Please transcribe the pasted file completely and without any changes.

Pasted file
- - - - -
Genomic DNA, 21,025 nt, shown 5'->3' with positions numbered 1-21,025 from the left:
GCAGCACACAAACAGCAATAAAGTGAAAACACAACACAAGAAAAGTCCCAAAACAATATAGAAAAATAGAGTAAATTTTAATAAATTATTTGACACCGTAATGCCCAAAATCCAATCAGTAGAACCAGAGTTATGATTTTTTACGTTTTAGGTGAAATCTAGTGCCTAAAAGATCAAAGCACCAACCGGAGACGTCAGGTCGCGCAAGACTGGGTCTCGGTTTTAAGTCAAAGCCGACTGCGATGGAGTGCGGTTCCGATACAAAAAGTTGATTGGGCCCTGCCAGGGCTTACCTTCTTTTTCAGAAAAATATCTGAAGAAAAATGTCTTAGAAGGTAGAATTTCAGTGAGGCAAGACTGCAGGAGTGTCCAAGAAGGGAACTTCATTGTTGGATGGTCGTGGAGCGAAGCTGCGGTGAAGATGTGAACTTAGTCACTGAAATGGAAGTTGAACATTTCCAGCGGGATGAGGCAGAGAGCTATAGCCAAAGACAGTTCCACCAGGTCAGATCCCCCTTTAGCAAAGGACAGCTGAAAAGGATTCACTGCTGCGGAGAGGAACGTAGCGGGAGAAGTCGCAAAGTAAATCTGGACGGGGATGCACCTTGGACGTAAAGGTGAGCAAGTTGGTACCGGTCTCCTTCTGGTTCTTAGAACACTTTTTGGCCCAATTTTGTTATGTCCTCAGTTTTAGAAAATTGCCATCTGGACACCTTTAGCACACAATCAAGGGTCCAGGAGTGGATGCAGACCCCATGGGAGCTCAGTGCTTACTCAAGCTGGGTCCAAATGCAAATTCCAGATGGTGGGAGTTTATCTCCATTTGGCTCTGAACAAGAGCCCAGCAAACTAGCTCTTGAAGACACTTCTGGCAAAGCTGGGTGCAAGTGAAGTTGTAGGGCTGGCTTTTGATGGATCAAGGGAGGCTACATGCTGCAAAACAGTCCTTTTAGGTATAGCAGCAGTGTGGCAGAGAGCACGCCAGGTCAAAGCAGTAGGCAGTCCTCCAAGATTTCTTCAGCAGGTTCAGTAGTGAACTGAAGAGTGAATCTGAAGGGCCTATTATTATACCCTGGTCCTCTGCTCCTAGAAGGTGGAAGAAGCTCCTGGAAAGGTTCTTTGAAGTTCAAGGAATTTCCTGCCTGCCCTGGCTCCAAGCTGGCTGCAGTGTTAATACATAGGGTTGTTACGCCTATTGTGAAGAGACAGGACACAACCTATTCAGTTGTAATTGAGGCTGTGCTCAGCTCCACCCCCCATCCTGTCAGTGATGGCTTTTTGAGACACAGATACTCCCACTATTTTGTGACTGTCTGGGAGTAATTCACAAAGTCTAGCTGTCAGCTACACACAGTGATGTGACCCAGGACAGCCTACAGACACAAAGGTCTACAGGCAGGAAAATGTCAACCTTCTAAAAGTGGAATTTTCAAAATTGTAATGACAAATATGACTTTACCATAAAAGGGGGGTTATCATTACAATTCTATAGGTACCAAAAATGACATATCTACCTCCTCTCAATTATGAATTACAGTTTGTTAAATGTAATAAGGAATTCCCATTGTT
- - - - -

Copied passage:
Genomic DNA, 21,025 nt, shown 5'->3' with positions numbered 1-21,025 from the left:
GCAGCACACAAACAGCAATAAAGTGAAAACACAACACAAGAAAAGTCCCAAAACAATATAGAAAAATAGAGTAAATTTTAATAAATTATTTGACACCGTAATGCCCAAAATCCAATCAGTAGAACCAGAGTTATGATTTTTTACGTTTTAGGTGAAATCTAGTGCCTAAAAGATCAAAGCACCAACCGGAGACGTCAGGTCGCGCAAGACTGGGTCTCGGTTTTAAGTCAAAGCCGACTGCGATGGAGTGCGGTTCCGATACAAAAAGTTGATTGGGCCCTGCCAGGGCTTACCTTCTTTTTCAGAAAAATATCTGAAGAAAAATGTCTTAGAAGGTAGAATTTCAGTGAGGCAAGACTGCAGGAGTGTCCAAGAAGGGAACTTCATTGTTGGATGGTCGTGGAGCGAAGCTGCGGTGAAGATGTGAACTTAGTCACTGAAATGGAAGTTGAACATTTCCAGCGGGATGAGGCAGAGAGCTATAGCCAAAGACAGTTCCACCAGGTCAGATCCCCCTTTAGCAAAGGACAGCTGAAAAGGATTCACTGCTGCGGAGAGGAACGTAGCGGGAGAAGTCGCAAAGTAAATCTGGACGGGGATGCACCTTGGACGTAAAGGTGAGCAAGTTGGTACCGGTCTCCTTCTGGTTCTTAGAACACTTTTTGGCCCAATTTTGTTATGTCCTCAGTTTTAGAAAATTGCCATCTGGACACCTTTAGCACACAATCAAGGGTCCAGGAGTGGATGCAGACCCCATGGGAGCTCAGTGCTTACTCAAGCTGGGTCCAAATGCAAATTCCAGATGGTGGGAGTTTATCTCCATTTGGCTCTGAACAAGAGCCCAGCAAACTAGCTCTTGAAGACACTTCTGGCAAAGCTGGGTGCAAGTGAAGTTGTAGGGCTGGCTTTTGATGGATCAAGGGAGGCTACATGCTGCAAAACAGTCCTTTTAGGTATAGCAGCAGTGTGGCAGAGAGCACGCCAGGTCAAAGCAGTAGGCAGTCCTCCAAGATTTCTTCAGCAGGTTCAGTAGTGAACTGAAGAGTGAATCTGAAGGGCCTATTATTATACCCTGGTCCTCTGCTCCTAGAAGGTGGAAGAAGCTCCTGGAAAGGTTCTTTGAAGTTCAAGGAATTTCCTGCCTGCCCTGGCTCCAAGCTGGCTGCAGTGTTAATACATAGGGTTGTTACGCCTATTGTGAAGAGACAGGACACAACCTATTCAGTTGTAATTGAGGCTGTGCTCAGCTCCACCCCCCATCCTGTCAGTGATGGCTTTTTGAGACACAGATACTCCCACTATTTTGTGACTGTCTGGGAGTAATTCACAAAGTCTAGCTGTCAGCTACACACAGTGATGTGACCCAGGACAGCCTACAGACACAAAGGTCTACAGGCAGGAAAATGTCAACCTTCTAAAAGTGGAATTTTCAAAATTGTAATGACAAATATGACTTTACCATAAAAGGGGGGTTATCATTACAATTCTATAGGTACCAAAAATGACATATCTACCTCCTCTCAATTATGAATTACAGTTTGTTAAATGTAATAAGGAATTCCCATTGTT